New Castle considers municipal court ‘contempt’ penalties
Ryan Summerlin June 3, 2013
NEW CASTLE — The Town Council meets Tuesday to take final action on a new law that would allow the municipal judge to levy fines and other penalties linked with contempt of court citations.
The proposed ordinance was brought to the council by Municipal Judge Amanda Maurer, an attorney in Glenwood Springs, who noted that there was no provision in the municipal code to cover “charges or penalties arising out of contempt of an order from the municipal court.”
The town’s codes also lacked penalty provisions, Maurer noted, for failing to appear at a required court hearing or other proceeding.
To remedy this situation, the town has given initial approval to an ordinance giving the judge the authority to find those appearing before her “in contempt for failing to follow or abide by a lawful order or act of the court.”
Those guilty of contempt of court, according to the new law, can be fined up to $1,000 and be jailed for up to 10 days.
For failing to appear at a hearing or other proceeding, after being directed to do so by a summons, the suspect is liable to a misdemeanor conviction.
Maurer could not be reached on Friday to further discuss her reasons for proposing the ordinance.
In other action, the council will consider an ordinance to change the amount of “payment in lieu” to be charged to developers who cannot provide the number of off-street parking spaces required for residential or commercial developments in the C-1 commercial zoning district in town.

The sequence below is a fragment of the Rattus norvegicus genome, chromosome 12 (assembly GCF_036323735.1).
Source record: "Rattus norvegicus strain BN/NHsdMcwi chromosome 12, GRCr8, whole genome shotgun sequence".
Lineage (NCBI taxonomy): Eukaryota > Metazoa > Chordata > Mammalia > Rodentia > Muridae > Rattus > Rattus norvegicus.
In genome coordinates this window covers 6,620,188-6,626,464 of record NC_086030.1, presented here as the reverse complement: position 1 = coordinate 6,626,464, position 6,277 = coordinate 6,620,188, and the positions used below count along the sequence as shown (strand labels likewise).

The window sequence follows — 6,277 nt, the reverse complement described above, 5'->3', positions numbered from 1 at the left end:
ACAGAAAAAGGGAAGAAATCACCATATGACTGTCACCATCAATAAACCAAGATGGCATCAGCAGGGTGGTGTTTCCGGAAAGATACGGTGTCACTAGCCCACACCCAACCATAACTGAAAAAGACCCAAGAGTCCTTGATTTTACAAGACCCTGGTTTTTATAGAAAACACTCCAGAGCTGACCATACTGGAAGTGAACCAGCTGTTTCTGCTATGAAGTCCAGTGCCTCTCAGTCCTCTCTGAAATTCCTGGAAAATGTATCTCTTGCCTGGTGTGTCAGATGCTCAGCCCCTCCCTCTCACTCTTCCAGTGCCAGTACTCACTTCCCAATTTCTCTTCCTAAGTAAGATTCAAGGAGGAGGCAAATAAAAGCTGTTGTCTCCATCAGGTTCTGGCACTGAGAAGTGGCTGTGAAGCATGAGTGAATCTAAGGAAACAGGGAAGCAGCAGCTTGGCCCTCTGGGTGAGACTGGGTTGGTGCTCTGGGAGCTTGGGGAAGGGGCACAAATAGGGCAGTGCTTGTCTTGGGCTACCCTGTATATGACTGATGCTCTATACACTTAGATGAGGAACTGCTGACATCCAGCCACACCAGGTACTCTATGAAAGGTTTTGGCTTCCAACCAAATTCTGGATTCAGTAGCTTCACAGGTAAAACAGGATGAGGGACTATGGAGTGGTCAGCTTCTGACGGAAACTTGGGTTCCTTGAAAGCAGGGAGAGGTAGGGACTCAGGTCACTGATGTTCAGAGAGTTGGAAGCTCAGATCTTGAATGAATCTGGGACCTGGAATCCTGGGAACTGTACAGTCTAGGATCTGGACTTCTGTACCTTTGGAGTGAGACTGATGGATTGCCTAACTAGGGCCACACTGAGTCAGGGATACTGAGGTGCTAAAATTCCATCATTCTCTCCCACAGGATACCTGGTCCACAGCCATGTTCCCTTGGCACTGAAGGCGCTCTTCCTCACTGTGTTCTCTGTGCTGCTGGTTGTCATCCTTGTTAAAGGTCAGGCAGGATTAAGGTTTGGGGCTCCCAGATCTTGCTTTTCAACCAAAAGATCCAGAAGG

The town has been requiring a “cash-in-lieu” fee of $9,000 per off-street parking space for new residential development since 2005, according to a memo from planner Tim Cain to the council.
“But it’s really a moot point,” Cain said, because there is an ongoing moratorium on off-street parking requirements for commercial development, and there has been no residential development in the affected zone district, for several years.
The reason for the ordinance, he said, is for the town to be prepared for a future resumption of development when the economy improves and the town once again has the need for off-street parking regulations.
In his recommendation to the council, Cain noted, “Because the valuations of properties have declined significantly in the last four years, it appears we need to revise the cash-in-lieu fee [to] $3,000 per parking space.”